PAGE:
This court said in Sunnywood Common School District v. County Board of Education of Minnehaha County (1964), 81 S.D. 111, 131 N.W.2d 105, that the "electorate's opportunity to petition for a change of boundaries should be confined to relatively *11 unimportant or insignificant changes. It may be granted when in the conduct of established schools it is necessary in order to promote the convenience of patrons of the district, or to alleviate situations of hardship, or for other compelling reasons. The statute was not intended to provide a method whereby certain electors of an established operating district could accomplish their absorption into an adjoining district by petitioning the county board for a boundary change, when the result would be a substantial detriment, although not necessarily a catastrophic blow, to the district from which territory was being severed. The statute was not designed to authorize major surgery on school districts by detaching substantial portions of land area, school population, or assessed valuation from one established school district and adding it to another. If this is sought it should be accomplished by the elective process provided by statute * * *. In reviewing the history of this much amended statute at no time did the legislature see fit to require the approval or disapproval of the district to which territory was attached as a factor to be considered before making a boundary change. We can envision cases where the addition of an area with a substantial school population and a small tax base might seriously impede the successful operation of the larger school district, but such situations would be rare, and in most instances the larger district can absorb additional pupils and area without appreciable detriment or benefit. This is not true of the small district which is struggling to survive and we give primary importance to the injury sustained by such district in determining legislative intent as to what was meant by a minor boundary change." (Emphasis supplied.)
Using Dunker as precedent in conjunction with our pronouncements in Sunnywood, it is our opinion the Brown County Board of Education acted unreasonably, arbitrarily and manifestly abused its discretion in granting the petition for a boundary change. It transferred 2,000 acres of land with an assessed valuation of $82,505.00 from the struggling Warner district to the large Aberdeen district for no reason other than the desire of the Ryman family to have their children educated in the Aberdeen school rather than in the Warner school.
The Warner district is situated along an irregular boundary south of the Aberdeen district. The map of the two districts reveals a crazy-quilt pattern with isolated areas situated within the boundaries of one district but attached to the other. The property sought to be transferred is located in the approximate center of the Warner district. It does, however, adjoin an isolated area attached to the Aberdeen district. This isolated area is entirely surrounded by the Warner district on the north, east, and west. A Spink County district bounds it on the south. To serve this isolated area the Aberdeen school bus must drive past the town of Warner and cross over the north half of the Warner district. The land sought to be transferred comes within three miles of Warner and the Ryman residence is about 16 miles from the Aberdeen school. In attending the Aberdeen school the Ryman children will necessarily have to travel considerably farther and longer than if they attended the Warner school.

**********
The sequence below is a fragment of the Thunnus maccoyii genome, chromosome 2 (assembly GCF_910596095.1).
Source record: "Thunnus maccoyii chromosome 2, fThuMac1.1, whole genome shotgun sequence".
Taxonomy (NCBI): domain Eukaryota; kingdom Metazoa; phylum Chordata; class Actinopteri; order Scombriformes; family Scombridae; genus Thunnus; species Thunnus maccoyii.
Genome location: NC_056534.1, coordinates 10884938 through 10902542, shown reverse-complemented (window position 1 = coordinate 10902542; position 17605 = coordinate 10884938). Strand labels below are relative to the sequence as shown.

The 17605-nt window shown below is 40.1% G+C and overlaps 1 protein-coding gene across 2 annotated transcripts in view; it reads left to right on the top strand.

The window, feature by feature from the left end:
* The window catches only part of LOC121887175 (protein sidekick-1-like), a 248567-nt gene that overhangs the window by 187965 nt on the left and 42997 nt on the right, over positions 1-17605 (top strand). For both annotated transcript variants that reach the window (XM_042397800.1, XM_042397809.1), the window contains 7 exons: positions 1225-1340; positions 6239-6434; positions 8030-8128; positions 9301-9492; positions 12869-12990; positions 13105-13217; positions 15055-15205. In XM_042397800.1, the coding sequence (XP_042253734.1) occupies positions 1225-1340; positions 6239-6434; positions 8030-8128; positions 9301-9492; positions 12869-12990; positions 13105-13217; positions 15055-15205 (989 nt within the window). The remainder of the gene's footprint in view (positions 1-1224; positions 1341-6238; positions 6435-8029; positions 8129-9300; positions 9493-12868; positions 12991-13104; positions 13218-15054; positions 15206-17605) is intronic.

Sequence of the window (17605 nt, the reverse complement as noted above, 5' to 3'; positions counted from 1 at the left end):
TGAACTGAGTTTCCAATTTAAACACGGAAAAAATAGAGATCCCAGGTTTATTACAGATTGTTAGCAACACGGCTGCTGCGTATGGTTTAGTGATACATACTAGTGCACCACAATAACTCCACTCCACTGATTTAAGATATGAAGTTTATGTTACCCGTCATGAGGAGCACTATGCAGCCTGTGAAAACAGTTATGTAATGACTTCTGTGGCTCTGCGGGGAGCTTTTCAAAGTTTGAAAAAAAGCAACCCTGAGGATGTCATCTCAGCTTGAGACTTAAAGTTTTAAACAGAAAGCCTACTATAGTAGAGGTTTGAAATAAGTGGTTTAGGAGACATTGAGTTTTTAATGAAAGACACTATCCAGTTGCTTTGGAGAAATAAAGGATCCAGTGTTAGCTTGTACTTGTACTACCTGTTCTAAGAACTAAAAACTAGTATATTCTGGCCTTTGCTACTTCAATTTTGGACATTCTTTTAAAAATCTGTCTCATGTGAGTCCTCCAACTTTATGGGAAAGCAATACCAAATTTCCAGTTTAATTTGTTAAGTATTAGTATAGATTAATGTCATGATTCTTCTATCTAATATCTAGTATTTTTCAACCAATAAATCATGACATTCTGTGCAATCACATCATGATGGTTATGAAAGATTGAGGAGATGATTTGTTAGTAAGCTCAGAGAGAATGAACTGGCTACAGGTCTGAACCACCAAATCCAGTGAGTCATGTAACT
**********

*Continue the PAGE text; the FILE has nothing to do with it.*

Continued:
This is not a temporary pupil assignment case where the wish of the parents is a controlling consideration. Instead, this involves the permanent transfer of taxable property from one district to another. In our opinion it is neither reasonable nor right to transfer property from the center of the small Warner district to the large Aberdeen district to satisfy the desire of one family to attend a larger school. By enlarging the isolated Aberdeen island in the heart of the Warner district a pre-existing mistake is aggravated. The confusion, duplication, and cost will increase. In its struggle to provide equal educational opportunities for its school children, the Warner district needs a larger tax base and not a smaller one. This is an obvious and inescapable conclusion.
*12 In our opinion the trial court erroneously affirmed the action of the county board on the theory that any boundary change so long as it involved less than five percent of the assessed valuation was not subject to judicial review.
We would reverse.NOTES
 Chapter 95, Laws of 1970, reduced the assessed valuation restriction from five percent to two percent.